The Flemings during the 17th century carried the skill to which they had attained in this art into Germany, France, and England. After them the French directed particular attention to it, and men of eminence in chemical science, as Du Fay, Hellot, Macquer, and Berthollet, were appointed by the government to investigate and perfect the processes. The method practised in the East of giving to cotton the beautiful and permanent Turkey red dye was made known in their publications, and the art was about the same time introduced into France by some Greek dyers. The business was afterward permanently established at Glasgow by a Frenchman named Papillon. - The art of dyeing consists in the application of colors, principally organic, to animal or vegetable fibre or fabrics, such as silk, woollen, linen, or cotton. Some colors possess the property of uniting with the fibre without the intervention of any other body, the coloring matter being immediately taken up and retained in an insoluble state; such are called substantive colors. Others require the presence of another substance called a mordant, which furnishes a base for the coloring matter to unite with, and which also acts upon the fibre in such a way as to cause the insoluble dye to adhere more closely; these are called adjective colors.

The materials also which are to be dyed have different powers of absorbing and retaining coloring matters; wool and silk possessing a greater facility in this respect than cotton or linen. Wool requires much less preparation than cotton to fit it to receive dyes, either with or without the use of mordants, it being only necessary to cleanse it from a fatty substance called the yolk, which is done by scouring it in a weak alkaline solution. The natural varnish which covers the fibre of silk does not prevent it from absorbing the dye, it being only necessary to rinse it in soap lye at a moderate temperature; but to remove the varnish boiling in an alkaline solution is usually practised. The dyeing substance must be applied in a state of solution, that the fibres of the material to be dyed may imbibe it. If, however, it remains in the fibre in a soluble state, it does not constitute a true dye, this term being only applied to a color which is retained as an insoluble precipitate. A color that may be washed out with warm soap suds or a weak alkaline solution is called a fugitive color; and one which will resist the action of these agents is called a fast color.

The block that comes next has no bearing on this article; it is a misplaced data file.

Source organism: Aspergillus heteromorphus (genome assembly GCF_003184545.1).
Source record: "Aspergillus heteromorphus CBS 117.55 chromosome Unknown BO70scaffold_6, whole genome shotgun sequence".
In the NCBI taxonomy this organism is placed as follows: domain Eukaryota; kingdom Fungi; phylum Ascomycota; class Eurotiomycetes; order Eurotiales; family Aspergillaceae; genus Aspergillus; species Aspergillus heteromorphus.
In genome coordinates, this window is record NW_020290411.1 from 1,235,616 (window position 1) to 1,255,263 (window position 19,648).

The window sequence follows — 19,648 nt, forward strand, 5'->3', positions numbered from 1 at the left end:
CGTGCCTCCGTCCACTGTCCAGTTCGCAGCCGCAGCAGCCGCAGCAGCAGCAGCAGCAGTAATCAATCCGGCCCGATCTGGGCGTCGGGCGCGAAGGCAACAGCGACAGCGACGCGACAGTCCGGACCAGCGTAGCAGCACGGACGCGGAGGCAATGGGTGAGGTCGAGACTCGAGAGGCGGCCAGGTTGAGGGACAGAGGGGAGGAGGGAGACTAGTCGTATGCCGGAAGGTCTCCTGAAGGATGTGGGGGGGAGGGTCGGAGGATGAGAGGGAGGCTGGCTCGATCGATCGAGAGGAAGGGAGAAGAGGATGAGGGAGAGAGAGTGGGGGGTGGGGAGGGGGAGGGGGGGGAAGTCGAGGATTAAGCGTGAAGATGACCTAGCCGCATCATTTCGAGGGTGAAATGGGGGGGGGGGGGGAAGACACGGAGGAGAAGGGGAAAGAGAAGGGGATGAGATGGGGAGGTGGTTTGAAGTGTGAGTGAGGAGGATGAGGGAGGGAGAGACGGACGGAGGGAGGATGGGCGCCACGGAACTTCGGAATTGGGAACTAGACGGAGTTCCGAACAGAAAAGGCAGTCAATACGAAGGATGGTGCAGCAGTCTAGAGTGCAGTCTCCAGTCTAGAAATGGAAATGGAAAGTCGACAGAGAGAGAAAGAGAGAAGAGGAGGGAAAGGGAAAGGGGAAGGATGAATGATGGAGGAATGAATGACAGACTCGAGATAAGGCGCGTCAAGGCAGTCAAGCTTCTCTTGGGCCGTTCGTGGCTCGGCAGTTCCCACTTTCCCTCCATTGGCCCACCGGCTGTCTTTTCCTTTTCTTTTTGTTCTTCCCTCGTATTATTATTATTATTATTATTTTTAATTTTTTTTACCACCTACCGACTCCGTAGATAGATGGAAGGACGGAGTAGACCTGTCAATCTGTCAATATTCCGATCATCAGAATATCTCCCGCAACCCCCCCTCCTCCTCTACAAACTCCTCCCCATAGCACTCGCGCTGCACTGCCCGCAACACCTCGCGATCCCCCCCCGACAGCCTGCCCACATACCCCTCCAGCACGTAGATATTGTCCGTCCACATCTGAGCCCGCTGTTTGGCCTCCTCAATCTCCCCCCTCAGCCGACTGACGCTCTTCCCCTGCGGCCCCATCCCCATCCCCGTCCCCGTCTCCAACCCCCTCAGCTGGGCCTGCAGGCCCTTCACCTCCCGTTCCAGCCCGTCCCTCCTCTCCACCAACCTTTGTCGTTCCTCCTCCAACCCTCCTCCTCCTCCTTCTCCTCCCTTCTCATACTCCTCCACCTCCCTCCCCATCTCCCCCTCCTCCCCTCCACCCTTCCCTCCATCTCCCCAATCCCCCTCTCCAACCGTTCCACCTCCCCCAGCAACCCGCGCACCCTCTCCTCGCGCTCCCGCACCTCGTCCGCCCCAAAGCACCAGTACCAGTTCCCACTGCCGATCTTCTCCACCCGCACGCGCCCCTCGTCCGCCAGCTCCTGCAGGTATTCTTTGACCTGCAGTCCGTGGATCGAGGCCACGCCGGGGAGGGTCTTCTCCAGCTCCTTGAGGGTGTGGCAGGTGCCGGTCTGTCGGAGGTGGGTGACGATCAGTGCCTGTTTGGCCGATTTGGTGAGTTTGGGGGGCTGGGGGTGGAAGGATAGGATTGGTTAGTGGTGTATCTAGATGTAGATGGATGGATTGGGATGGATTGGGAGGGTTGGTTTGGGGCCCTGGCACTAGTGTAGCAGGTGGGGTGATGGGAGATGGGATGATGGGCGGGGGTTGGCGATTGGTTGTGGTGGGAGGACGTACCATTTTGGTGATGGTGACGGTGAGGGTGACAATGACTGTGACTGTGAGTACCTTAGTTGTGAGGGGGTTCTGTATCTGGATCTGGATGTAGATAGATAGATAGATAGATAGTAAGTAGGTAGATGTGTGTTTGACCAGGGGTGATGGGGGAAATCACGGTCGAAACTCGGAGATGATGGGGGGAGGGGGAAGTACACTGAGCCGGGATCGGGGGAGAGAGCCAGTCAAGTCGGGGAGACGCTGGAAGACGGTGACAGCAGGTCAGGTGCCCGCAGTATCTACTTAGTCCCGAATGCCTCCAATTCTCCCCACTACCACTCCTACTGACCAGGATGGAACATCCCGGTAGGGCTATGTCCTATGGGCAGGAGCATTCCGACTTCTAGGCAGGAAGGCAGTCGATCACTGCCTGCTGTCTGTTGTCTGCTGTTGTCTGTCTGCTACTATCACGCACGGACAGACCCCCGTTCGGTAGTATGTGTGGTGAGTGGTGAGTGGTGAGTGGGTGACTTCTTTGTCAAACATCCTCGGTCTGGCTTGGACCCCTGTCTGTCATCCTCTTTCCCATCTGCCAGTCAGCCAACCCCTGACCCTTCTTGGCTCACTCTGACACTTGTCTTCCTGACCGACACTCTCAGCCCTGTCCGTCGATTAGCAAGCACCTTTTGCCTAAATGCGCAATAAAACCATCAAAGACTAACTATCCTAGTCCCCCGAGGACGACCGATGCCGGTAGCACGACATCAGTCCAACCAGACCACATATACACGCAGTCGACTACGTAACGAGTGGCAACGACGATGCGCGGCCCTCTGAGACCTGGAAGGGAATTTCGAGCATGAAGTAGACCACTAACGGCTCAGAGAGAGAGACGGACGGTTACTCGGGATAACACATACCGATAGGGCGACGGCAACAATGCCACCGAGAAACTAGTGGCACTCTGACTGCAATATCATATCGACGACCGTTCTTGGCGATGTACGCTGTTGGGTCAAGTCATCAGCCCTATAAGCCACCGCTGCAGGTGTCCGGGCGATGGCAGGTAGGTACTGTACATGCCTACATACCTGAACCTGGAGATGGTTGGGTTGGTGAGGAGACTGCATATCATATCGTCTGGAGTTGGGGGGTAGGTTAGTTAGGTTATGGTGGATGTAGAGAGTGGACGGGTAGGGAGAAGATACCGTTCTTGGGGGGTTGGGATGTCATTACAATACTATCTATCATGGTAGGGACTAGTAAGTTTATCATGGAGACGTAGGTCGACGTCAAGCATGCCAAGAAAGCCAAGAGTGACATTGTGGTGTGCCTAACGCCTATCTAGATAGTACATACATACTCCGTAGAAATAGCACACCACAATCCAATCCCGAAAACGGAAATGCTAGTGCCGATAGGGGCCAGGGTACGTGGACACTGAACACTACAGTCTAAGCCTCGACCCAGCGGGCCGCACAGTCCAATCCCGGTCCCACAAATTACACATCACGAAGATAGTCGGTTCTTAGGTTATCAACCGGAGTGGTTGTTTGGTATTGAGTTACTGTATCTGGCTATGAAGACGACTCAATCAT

Coloring matter may be fixed within a fabric by three methods: 1. By dissolving the dye in some material which being afterward abstracted will leave it in an insoluble state as regards ordinary solvents, such as soap suds and weak alkaline or acid solutions. If a cloth is stained with a solution of oxide of copper in aqua ammonia, the evaporation of the ammonia will leave the oxide of copper deposited in an insoluble state in and upon the fibre. The deposition in an insoluble condition of several coal-tar colors from alcoholic solutions is another instance of this mode of dyeing. 2. The coloring matter may be rendered insoluble by subjecting the material stained with it to the action of warm air, a process called ageing. Such is the case with indigo, quercitron, sumach, and fustic. The oxidizing process may also be accomplished by adding some oxidizing material, as when cloth is dyed black with logwood and chromate of potash, the haematoxyline of the wood being oxidized and chromic acid reduced to chromic oxide; or when aniline black is produced by the action of chlorate of potash, ferrocyanide of potassium, or chromate of copper upon aniline oil. 3. The coloring matter may be precipitated by the use of a mordant, and this is the most important as well as the most common method.